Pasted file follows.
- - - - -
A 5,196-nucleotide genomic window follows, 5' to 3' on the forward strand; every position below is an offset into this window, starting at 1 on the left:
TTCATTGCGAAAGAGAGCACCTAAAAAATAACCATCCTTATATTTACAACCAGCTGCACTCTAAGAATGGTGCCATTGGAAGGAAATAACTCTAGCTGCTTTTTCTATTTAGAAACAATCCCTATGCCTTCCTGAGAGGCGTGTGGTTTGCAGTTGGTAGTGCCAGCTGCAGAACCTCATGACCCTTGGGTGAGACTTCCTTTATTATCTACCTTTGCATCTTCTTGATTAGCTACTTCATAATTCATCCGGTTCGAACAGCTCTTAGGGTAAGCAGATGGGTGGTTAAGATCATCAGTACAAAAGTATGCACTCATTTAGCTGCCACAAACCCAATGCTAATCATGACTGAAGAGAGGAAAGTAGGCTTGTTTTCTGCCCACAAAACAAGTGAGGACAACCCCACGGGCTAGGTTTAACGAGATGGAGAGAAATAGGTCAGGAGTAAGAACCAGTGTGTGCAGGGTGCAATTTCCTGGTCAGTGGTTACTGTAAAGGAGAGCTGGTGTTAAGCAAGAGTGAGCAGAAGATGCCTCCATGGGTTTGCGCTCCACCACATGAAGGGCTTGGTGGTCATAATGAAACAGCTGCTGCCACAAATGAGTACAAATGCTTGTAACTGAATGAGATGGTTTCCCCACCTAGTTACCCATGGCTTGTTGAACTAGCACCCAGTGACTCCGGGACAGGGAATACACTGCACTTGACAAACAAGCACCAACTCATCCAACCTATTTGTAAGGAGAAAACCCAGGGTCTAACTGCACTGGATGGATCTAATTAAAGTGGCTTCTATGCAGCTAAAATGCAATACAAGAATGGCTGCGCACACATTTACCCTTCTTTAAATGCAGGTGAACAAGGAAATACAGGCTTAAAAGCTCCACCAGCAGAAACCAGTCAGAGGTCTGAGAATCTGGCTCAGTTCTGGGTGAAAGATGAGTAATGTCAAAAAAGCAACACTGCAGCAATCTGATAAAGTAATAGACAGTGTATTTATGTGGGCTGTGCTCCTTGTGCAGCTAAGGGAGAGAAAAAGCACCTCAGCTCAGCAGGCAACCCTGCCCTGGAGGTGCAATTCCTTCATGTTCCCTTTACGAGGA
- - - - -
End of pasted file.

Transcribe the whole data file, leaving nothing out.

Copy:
A 5,196-nucleotide genomic window follows, 5' to 3' on the forward strand; every position below is an offset into this window, starting at 1 on the left:
TTCATTGCGAAAGAGAGCACCTAAAAAATAACCATCCTTATATTTACAACCAGCTGCACTCTAAGAATGGTGCCATTGGAAGGAAATAACTCTAGCTGCTTTTTCTATTTAGAAACAATCCCTATGCCTTCCTGAGAGGCGTGTGGTTTGCAGTTGGTAGTGCCAGCTGCAGAACCTCATGACCCTTGGGTGAGACTTCCTTTATTATCTACCTTTGCATCTTCTTGATTAGCTACTTCATAATTCATCCGGTTCGAACAGCTCTTAGGGTAAGCAGATGGGTGGTTAAGATCATCAGTACAAAAGTATGCACTCATTTAGCTGCCACAAACCCAATGCTAATCATGACTGAAGAGAGGAAAGTAGGCTTGTTTTCTGCCCACAAAACAAGTGAGGACAACCCCACGGGCTAGGTTTAACGAGATGGAGAGAAATAGGTCAGGAGTAAGAACCAGTGTGTGCAGGGTGCAATTTCCTGGTCAGTGGTTACTGTAAAGGAGAGCTGGTGTTAAGCAAGAGTGAGCAGAAGATGCCTCCATGGGTTTGCGCTCCACCACATGAAGGGCTTGGTGGTCATAATGAAACAGCTGCTGCCACAAATGAGTACAAATGCTTGTAACTGAATGAGATGGTTTCCCCACCTAGTTACCCATGGCTTGTTGAACTAGCACCCAGTGACTCCGGGACAGGGAATACACTGCACTTGACAAACAAGCACCAACTCATCCAACCTATTTGTAAGGAGAAAACCCAGGGTCTAACTGCACTGGATGGATCTAATTAAAGTGGCTTCTATGCAGCTAAAATGCAATACAAGAATGGCTGCGCACACATTTACCCTTCTTTAAATGCAGGTGAACAAGGAAATACAGGCTTAAAAGCTCCACCAGCAGAAACCAGTCAGAGGTCTGAGAATCTGGCTCAGTTCTGGGTGAAAGATGAGTAATGTCAAAAAAGCAACACTGCAGCAATCTGATAAAGTAATAGACAGTGTATTTATGTGGGCTGTGCTCCTTGTGCAGCTAAGGGAGAGAAAAAGCACCTCAGCTCAGCAGGCAACCCTGCCCTGGAGGTGCAATTCCTTCATGTTCCCTTTACGAGGA